How Long will it Take?
When working with our company, other than “How much will it cost” the biggest question people ask is “How long will it take. Whether it’s a new house or a remodel, people always want to know “when will things be done so we can move in”. The answer is somewhat of a moving target. With the labor pool shrinking, material shortages due to hurricanes and / or any number of other uncontrollable factors, it’s getting harder than ever to predict an exact date. Because of this, it’s important to plan ahead.
In order to plan ahead you need to know a few things about your project.
- How long it takes to get material? Lumber, windows, doors and fixtures all have a lead time (the time it takes after the order is placed). In order to keep the schedule moving, all of these items need to be ordered ahead of time.
- How long it will take to complete each task? Each task in the timeline relies on the subcontractor before them to be completely done prior to their start date. Planning ahead means having a schedule and understanding the relationship between each of the trades, what goes first and who’s next. We all know that the concrete foundation needs to be completed before you can start framing but what goes first with the rough mechanicals .
- Will the project require inspections from a governing agency? Where it’s important to have inspections from a 3rd party, this adds time to the schedule waiting for inspections, making corrections and then re-inspecting.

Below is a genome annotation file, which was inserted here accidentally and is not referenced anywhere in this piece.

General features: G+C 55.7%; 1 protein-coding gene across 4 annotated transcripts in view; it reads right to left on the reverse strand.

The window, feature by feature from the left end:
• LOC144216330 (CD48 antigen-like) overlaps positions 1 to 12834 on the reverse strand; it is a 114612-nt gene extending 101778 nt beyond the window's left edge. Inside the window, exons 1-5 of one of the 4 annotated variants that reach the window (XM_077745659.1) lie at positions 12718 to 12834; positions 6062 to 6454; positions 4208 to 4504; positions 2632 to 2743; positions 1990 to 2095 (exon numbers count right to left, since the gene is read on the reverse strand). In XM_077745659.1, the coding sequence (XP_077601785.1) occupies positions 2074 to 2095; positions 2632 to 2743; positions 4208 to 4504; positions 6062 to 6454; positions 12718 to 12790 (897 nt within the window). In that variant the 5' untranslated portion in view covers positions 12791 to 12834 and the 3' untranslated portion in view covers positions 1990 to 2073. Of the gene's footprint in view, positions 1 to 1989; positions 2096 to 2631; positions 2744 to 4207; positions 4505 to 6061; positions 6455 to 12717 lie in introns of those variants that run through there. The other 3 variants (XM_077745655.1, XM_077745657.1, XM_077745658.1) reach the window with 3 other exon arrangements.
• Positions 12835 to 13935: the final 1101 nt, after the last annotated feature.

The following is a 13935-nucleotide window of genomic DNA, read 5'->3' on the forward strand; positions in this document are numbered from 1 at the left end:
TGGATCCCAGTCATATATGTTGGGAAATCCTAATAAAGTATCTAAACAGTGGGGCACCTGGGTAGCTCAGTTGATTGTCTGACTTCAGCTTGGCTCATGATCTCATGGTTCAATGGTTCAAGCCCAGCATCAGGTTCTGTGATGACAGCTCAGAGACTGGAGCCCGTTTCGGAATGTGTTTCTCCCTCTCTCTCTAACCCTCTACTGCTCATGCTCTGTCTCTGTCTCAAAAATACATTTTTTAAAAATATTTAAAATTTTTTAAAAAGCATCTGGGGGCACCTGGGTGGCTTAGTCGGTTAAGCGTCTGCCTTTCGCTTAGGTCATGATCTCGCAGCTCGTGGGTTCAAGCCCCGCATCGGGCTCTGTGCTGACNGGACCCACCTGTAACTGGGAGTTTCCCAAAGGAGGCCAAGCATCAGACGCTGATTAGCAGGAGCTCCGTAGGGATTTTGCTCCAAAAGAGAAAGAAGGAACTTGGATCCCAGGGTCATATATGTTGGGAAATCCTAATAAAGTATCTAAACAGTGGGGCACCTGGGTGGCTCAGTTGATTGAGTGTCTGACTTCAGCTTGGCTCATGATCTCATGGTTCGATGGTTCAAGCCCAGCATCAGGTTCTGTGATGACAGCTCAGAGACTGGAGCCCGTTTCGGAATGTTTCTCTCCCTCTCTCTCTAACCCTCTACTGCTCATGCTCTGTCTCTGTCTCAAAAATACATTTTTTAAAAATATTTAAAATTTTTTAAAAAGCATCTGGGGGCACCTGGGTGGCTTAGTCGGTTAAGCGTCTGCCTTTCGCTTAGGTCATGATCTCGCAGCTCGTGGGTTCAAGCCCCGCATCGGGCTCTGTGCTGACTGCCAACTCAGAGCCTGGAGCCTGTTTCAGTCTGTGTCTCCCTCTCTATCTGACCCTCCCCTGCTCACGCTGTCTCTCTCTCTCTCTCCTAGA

Another area that many don’t consider when taking on a project, is having enough material on site for each trade to complete their task. It’s always harder to get a sub back to the project once they’ve started something else. This again results in added days to the schedule.
Managing the process is also a key to having a good schedule. If the framer builds a window opening too small, the cornice crew can’t install the window. If the window doesn’t get installed, the stucco crew can’t complete the lathe install, if the lathe isn’t installed you can’t dry in the house, so on and so forth. It’s important to make sure each subcontractor knows what they need to do and then being actively present to make sure they do it correctly.
Another area that we think of but don’t really understand how it affects a schedule is the weather. Yes, it’s hard for the framer to work while it’s raining but the mud around the house, that is there for days after it stops raining, makes it difficult for them to get around. This could add a couple of days as they struggle to get material and equipment around the project. This could also delay deliveries of material needed to move the project forward.
Taking all of the information listed above, it should take about 7 months, give or take a week or two either way, to complete a 2,500 sq ft house from the time the concrete is poured. This time can be shortened if everything goes well.
Remember to find a contractor that understands the importance of a schedule.